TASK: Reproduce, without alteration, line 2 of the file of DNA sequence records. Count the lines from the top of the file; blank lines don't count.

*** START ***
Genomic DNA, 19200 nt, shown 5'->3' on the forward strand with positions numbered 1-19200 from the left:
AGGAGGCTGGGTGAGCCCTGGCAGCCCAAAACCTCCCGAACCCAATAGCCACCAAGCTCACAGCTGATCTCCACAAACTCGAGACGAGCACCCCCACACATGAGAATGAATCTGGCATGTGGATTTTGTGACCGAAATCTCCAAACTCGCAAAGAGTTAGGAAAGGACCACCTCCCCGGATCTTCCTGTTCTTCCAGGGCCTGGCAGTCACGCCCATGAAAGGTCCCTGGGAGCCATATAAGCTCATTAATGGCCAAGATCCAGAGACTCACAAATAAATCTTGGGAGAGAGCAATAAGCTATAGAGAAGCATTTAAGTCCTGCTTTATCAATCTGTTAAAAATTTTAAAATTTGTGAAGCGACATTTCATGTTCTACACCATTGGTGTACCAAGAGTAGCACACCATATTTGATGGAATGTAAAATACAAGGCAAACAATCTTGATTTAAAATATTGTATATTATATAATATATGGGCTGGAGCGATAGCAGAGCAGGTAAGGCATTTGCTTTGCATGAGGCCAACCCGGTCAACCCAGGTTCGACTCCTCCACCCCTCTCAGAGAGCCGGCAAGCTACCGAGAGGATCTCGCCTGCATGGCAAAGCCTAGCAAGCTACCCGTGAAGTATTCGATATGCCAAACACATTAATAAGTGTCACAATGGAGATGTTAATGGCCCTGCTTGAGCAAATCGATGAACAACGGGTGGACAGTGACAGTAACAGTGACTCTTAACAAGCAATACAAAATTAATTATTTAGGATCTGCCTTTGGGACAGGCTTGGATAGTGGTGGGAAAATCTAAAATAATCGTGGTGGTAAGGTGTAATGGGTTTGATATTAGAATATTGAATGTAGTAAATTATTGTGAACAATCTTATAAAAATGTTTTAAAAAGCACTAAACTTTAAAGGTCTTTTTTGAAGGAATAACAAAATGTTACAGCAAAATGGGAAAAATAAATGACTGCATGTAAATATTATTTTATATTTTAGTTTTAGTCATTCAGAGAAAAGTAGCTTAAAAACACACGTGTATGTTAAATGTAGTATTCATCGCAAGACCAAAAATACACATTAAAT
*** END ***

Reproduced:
AGGAGGCTGGGTGAGCCCTGGCAGCCCAAAACCTCCCGAACCCAATAGCCACCAAGCTCACAGCTGATCTCCACAAACTCGAGACGAGCACCCCCACACATGAGAATGAATCTGGCATGTGGATTTTGTGACCGAAATCTCCAAACTCGCAAAGAGTTAGGAAAGGACCACCTCCCCGGATCTTCCTGTTCTTCCAGGGCCTGGCAGTCACGCCCATGAAAGGTCCCTGGGAGCCATATAAGCTCATTAATGGCCAAGATCCAGAGACTCACAAATAAATCTTGGGAGAGAGCAATAAGCTATAGAGAAGCATTTAAGTCCTGCTTTATCAATCTGTTAAAAATTTTAAAATTTGTGAAGCGACATTTCATGTTCTACACCATTGGTGTACCAAGAGTAGCACACCATATTTGATGGAATGTAAAATACAAGGCAAACAATCTTGATTTAAAATATTGTATATTATATAATATATGGGCTGGAGCGATAGCAGAGCAGGTAAGGCATTTGCTTTGCATGAGGCCAACCCGGTCAACCCAGGTTCGACTCCTCCACCCCTCTCAGAGAGCCGGCAAGCTACCGAGAGGATCTCGCCTGCATGGCAAAGCCTAGCAAGCTACCCGTGAAGTATTCGATATGCCAAACACATTAATAAGTGTCACAATGGAGATGTTAATGGCCCTGCTTGAGCAAATCGATGAACAACGGGTGGACAGTGACAGTAACAGTGACTCTTAACAAGCAATACAAAATTAATTATTTAGGATCTGCCTTTGGGACAGGCTTGGATAGTGGTGGGAAAATCTAAAATAATCGTGGTGGTAAGGTGTAATGGGTTTGATATTAGAATATTGAATGTAGTAAATTATTGTGAACAATCTTATAAAAATGTTTTAAAAAGCACTAAACTTTAAAGGTCTTTTTTGAAGGAATAACAAAATGTTACAGCAAAATGGGAAAAATAAATGACTGCATGTAAATATTATTTTATATTTTAGTTTTAGTCATTCAGAGAAAAGTAGCTTAAAAACACACGTGTATGTTAAATGTAGTATTCATCGCAAGACCAAAAATACACATTAAAT